Labor’s First Year in Government: Key Moments and Challenges Ahead
A year ago, Anthony Albanese claimed victory for the Labor Party in the federal election, marking the first change of government since 2013. Since then, the government has been working to implement its key election promises, including legislative changes and increased focus on international diplomacy. However, the past year has not been without its challenges, and the next 12 months may prove even more difficult. Here are some of the key moments from Labor’s first year in government and the challenges ahead.
In addition to legislative changes, the government has spent much of its first year on the global stage. Prime Minister Albanese and his senior team have made official visits to Japan, Indonesia, Europe, India, and the Pacific, among other destinations. The government’s increased presence in the Pacific aligns with its election promise to boost foreign aid and foster relationships to counter China’s rising influence in the region. The prime minister has also met with China’s President Xi Jinping on the sidelines of the G20 in Bali and flagged his intention to visit Beijing at the invitation of the Chinese government. Thawing relations with China have seen some early signs of progress, with tariffs on Australian barley and wine potentially being lifted.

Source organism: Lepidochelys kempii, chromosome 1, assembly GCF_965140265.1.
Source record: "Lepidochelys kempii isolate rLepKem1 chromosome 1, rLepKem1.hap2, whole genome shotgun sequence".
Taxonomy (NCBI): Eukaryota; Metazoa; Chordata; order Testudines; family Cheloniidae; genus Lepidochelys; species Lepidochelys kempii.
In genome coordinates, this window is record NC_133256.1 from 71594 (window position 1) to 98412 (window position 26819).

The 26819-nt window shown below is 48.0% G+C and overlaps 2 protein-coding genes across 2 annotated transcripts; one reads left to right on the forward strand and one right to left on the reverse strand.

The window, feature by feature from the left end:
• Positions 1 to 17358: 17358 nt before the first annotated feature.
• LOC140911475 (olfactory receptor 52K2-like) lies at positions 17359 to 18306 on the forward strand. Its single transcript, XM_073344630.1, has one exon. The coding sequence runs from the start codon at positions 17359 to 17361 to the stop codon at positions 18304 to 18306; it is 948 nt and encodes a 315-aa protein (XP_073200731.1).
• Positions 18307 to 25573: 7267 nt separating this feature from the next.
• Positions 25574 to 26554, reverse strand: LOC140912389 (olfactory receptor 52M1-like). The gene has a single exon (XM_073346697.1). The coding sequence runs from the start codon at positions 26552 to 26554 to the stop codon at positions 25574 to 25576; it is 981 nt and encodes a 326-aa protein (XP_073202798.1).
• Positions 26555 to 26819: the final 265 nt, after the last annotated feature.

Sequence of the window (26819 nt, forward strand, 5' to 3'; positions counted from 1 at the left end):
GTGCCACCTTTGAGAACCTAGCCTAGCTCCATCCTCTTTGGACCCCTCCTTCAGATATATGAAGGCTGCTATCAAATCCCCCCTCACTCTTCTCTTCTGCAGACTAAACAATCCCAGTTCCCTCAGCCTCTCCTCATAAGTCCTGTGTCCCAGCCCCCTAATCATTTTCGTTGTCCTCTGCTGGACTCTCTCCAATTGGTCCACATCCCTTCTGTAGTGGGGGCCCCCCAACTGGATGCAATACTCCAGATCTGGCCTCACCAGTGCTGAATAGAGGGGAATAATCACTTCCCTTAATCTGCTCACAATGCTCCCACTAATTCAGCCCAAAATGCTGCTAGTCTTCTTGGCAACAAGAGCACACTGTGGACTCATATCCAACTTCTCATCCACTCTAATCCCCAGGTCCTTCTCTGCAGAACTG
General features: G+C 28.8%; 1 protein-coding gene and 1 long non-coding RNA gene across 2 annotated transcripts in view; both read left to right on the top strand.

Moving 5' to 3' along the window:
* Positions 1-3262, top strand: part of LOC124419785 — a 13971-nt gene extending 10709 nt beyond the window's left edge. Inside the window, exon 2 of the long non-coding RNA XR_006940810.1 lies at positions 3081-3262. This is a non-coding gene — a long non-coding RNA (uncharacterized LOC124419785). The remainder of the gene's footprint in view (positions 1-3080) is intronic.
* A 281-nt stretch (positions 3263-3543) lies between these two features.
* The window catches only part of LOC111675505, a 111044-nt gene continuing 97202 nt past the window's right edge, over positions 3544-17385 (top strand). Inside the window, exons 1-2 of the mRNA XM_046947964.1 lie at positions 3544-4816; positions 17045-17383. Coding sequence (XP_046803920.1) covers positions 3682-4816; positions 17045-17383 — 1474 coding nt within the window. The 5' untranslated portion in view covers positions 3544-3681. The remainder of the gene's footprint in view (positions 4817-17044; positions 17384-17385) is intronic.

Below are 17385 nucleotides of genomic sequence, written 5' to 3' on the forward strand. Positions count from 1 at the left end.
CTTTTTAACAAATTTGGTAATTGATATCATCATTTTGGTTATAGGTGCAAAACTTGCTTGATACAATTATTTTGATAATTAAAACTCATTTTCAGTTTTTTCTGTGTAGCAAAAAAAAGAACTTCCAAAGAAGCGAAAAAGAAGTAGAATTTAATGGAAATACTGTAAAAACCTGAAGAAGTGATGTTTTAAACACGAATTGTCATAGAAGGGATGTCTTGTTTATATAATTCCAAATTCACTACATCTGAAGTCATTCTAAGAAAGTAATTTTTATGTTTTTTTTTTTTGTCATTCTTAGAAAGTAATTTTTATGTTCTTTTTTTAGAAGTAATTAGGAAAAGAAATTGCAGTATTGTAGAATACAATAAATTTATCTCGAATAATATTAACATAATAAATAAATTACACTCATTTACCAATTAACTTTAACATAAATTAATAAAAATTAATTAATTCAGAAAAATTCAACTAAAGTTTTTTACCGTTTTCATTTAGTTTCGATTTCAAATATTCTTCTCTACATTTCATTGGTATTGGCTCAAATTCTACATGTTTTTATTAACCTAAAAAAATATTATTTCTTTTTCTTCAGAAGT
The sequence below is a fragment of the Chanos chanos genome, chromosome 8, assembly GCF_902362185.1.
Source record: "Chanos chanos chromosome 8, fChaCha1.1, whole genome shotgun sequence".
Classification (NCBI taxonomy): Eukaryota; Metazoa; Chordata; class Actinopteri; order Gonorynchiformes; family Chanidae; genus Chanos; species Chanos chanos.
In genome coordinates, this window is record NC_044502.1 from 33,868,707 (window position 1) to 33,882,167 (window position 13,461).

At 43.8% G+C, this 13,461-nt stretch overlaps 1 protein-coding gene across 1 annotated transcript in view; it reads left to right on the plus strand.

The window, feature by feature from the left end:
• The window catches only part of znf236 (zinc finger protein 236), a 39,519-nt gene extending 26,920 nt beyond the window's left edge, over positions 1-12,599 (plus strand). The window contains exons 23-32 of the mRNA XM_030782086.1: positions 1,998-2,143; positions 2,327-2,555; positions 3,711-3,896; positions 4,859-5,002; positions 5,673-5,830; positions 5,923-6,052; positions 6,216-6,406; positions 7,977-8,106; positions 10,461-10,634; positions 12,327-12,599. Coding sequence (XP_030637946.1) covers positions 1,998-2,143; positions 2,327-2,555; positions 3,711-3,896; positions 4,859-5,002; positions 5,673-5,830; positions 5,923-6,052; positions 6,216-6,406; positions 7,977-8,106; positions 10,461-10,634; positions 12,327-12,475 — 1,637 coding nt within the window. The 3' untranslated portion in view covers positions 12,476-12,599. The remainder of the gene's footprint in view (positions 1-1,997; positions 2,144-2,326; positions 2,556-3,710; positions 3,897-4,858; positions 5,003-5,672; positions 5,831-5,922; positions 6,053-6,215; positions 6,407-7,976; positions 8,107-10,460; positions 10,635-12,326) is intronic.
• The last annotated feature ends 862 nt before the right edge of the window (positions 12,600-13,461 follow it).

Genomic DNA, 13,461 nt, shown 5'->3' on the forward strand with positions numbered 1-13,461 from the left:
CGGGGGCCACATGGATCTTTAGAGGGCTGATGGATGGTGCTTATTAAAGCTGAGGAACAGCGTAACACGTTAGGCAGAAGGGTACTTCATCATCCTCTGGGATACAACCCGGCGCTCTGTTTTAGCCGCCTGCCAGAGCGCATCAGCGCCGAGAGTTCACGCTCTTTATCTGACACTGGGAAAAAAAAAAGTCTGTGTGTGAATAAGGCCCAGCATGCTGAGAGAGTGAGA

Policies Through Parliament
At home, the government has sought to legislate as many of its election commitments as possible. It has successfully legislated its emissions reductions targets of 43% by 2030 and net zero by 2050, as well as tightening the safeguard mechanism that imposes emissions limits on the country’s largest-polluting facilities. Legislation to establish the new National Anti-Corruption Commission (NACC) has also passed, with the NACC set to start from July 1. Changes to child care and plans to gradually introduce more generous Paid Parental Leave have also passed.
The past year has not been without its challenges, and the next 12 months may prove even more difficult. Rising inflation, interest rates, and cost-of-living pressures continue to hurt the bank balances of millions of Australians, and the government’s intervention in the energy market and targeted relief in the latest budget may not be enough. With a national housing crisis underway, the government is still facing an uphill battle on its centrepiece housing policy, with the Greens and Coalition joining forces to stop it passing in the Senate. The biggest item on the government’s agenda in the next year is the Voice to Parliament referendum, which will be held this year. It was another of the government’s central election commitments, and with the Coalition supporting the No campaign, each leader has staked a lot on the referendum’s outcome.
Labor’s first year in government has been marked by increased focus on international diplomacy and successful legislative changes. However, challenges such as rising inflation, interest rates, and cost-of-living pressures, as well as the housing crisis and the upcoming Voice to Parliament referendum, may make the next 12 months more difficult. The government will need to continue to work hard to implement its election promises and address these challenges to maintain its slim majority in the lower house.